If you know anything about us BarnRaisers, you know that we give a shit. This tagline isn’t just for shock and awe – did you hear that consultant cuss! – but is an authentic guiding principal. We care deeply about not only our clients but also about building a better world. Which is why we will only take on clients who are committed to making the world a better place.
As a team, we’re committed to gaining insights and tools to help us serve our clients better. From classes to conferences to reading, we’re always finding ways to remain an effective resource for those we’re working with. And, because we give a shit about our clients – current, past and future – we thought what better way to help than to pass on some of this knowledge on to you? With that in mind – welcome to our inaugural BarnRaising Bookclub, where each month we’ll share insights we gained from a book we’ve delved into.
For our inaugural post, we’re a little red in the face, as we’re a bit late on this particular bandwagon. Which is crazy, because 1) we love Brené Brown and 2) we preordered Dare to Lead, meaning we had it ready to go the moment it dropped. Yet, we didn’t dive in and geek out like we always do. We think the reason for that was that we weren’t quite ready to grapple with the crux of the book: vulnerability – especially when it comes to our professional sphere.
Like most people who read this book, each BarnRaiser Associate has encountered leaders of all shapes and sizes. They’ve been the dictators, the mentors, and the mediocres. In the moment, there have been leaders we wish we never knew. But with reflection, we’ve come to accept that we learned as much – if not more – from the not-so-great leaders as we have from the amazing ones.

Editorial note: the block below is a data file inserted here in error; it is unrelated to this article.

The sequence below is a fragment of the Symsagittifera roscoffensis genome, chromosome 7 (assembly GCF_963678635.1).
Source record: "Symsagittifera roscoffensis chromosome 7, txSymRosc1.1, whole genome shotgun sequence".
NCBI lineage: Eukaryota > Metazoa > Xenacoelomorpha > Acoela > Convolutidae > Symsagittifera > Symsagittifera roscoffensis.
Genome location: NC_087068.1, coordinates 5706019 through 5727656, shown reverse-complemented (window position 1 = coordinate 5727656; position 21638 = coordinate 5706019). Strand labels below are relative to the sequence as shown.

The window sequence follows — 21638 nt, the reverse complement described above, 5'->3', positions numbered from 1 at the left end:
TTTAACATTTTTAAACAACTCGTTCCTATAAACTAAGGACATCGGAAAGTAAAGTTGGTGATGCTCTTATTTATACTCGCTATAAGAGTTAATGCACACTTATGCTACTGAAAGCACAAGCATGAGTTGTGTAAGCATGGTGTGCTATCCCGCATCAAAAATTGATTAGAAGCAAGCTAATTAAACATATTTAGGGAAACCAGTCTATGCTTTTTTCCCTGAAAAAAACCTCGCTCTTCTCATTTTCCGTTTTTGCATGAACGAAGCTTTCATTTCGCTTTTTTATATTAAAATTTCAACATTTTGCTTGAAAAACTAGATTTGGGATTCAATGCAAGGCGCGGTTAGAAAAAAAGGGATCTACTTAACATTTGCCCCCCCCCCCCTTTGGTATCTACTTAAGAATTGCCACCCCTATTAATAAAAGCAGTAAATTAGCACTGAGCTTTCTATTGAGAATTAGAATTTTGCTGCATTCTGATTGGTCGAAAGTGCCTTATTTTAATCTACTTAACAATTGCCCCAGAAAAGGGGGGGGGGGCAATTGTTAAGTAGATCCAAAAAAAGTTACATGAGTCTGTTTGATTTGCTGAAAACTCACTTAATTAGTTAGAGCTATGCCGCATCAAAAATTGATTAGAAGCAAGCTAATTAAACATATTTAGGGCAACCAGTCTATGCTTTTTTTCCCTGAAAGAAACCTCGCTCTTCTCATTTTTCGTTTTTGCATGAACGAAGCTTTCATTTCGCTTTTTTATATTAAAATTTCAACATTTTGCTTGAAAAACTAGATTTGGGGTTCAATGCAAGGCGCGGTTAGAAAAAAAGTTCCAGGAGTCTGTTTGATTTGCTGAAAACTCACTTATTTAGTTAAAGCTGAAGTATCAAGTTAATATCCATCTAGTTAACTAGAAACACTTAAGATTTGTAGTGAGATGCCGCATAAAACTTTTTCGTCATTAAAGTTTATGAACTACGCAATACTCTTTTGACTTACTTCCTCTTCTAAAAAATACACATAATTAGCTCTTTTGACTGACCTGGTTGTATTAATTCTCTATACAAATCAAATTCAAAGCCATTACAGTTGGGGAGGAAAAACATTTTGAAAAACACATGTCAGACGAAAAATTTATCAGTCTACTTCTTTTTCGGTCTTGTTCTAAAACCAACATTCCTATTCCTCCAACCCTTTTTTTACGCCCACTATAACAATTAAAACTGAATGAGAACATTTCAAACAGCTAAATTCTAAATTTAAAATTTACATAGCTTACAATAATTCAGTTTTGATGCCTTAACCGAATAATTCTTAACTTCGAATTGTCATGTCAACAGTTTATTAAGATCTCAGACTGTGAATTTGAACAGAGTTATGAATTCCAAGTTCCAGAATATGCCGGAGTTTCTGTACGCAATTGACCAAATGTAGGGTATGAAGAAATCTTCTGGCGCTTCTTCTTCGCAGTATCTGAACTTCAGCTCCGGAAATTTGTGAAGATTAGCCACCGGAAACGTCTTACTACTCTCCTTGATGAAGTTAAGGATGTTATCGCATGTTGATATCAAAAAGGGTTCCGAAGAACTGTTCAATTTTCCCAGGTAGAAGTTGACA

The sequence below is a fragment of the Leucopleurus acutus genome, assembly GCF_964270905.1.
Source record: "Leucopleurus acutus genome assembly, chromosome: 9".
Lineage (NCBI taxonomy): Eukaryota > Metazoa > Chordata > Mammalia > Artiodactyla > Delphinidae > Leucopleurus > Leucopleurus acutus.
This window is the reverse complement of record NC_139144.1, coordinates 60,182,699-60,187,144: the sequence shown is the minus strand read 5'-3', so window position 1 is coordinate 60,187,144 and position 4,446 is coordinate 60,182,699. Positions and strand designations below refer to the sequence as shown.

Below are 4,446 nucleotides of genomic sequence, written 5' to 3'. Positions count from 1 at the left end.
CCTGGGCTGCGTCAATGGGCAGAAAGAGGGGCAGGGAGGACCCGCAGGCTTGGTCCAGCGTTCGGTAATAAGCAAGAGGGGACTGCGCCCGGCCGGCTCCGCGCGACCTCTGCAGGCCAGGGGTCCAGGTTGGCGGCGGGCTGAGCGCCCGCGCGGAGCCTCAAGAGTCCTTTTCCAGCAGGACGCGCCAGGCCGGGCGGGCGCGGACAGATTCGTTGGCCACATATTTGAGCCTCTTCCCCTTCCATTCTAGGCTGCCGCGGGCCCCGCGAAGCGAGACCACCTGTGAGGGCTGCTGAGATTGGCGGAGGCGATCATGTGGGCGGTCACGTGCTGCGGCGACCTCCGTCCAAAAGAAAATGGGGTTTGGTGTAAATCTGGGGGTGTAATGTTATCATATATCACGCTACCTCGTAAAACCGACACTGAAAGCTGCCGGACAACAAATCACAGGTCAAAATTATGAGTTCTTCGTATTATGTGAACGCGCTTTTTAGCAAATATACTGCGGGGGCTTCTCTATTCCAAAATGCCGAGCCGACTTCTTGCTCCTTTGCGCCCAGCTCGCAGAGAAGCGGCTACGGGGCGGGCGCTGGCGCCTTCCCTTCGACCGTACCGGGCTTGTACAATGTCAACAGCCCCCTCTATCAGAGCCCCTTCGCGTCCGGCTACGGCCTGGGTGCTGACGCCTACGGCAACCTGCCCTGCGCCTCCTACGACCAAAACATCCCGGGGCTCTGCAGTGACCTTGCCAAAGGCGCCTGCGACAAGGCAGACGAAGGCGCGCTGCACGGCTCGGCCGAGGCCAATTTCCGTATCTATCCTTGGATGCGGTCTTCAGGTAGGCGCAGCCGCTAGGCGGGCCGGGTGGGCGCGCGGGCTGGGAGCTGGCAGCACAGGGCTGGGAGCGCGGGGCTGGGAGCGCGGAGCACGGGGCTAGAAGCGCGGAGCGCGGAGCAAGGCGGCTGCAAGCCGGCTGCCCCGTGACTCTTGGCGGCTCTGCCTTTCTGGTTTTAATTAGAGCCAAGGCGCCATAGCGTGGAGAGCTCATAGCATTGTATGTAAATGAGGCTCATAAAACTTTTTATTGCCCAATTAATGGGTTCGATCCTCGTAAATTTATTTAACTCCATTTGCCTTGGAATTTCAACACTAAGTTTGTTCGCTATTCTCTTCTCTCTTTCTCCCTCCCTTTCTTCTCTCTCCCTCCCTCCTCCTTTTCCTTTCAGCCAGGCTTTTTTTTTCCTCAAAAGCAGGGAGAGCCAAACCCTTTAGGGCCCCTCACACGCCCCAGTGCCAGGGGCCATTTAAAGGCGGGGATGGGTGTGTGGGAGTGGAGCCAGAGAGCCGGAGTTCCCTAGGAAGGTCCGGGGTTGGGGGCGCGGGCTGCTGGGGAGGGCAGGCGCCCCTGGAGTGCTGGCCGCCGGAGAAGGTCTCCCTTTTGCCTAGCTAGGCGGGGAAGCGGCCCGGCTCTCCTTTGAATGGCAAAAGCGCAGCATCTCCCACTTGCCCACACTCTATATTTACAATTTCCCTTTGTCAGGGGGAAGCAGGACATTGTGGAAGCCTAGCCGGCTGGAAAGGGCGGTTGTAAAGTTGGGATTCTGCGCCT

Before cracking the spine we knew that Dare to Lead was going to make us face two terms we’d often saw as juxtaposed rather than complementary: vulnerability and leadership. We knew Brené was going to get real with us leaders, that she was going to hold a mirror and make us examine our reflections – and she didn’t disappoint. Some favourite callouts?
1. Courage and fear are not mutually exclusive
2. Who we are is how we lead
3. When we define ourselves by what everyone thinks, it’s hard to be brave
And those are within the first 100 pages. Yea. Self-reflection is mandatory when reading Brené. But, shouldn’t it also be mandatory when you’re in a position of leadership?
Within the book Brené weaves scientific research, personal anecdotes, and case studies to illustrate her point: to be an effective leader, we’ve got to let our guards down and be real with our team. We have to be vulnerable. Which is scary.
While the book is filled with lots of tips and tricks on how to dance vulnerably and rumble effectively with yourself, your team and a project, there was one that was easy to put into practice: TASC – Task Accountability and Success Checklist
TASK – who owns the task? That is, who is going to do that work? Name the person, and let it belong to them.
AUTHORITY and ACCOUNTABILITY* – give the task holder both the authority to act and make decisions, and be ready to hold them accountable for their work.
SUCCESS – have we done everything we need to (time, resources and clarity) to ensure a rewarding/positive outcome?
CHECKLIST – outline the steps and actions required to accomplish the task, including a definition of what done looks like
Through TASC, teams – including teams that work remotely – are able to transparently work through projects, and collaborate to achieve a shared vision for success.
In Dare to Lead, Brené does what she does best. Through personal stories, sound research, replicable tools and a dash of humor, Brené makes a tough concept – vulnerability in leadership – not only easy to understand but practically applicable in all settings.
*Sidenote: One of our Associates once worked in a place where they had zero authority and 100% accountability on projects. The result? A mess. This was one of those instances of horrible leadership where they hated every minute of going into work, but in retrospect was able to see just how much was learned: namely how not to run things. Brené’s TASC has provided this Associate with a simple, actionable plan to help make sure that does not happen again – both at BarnRaising and within our clients’ organizations.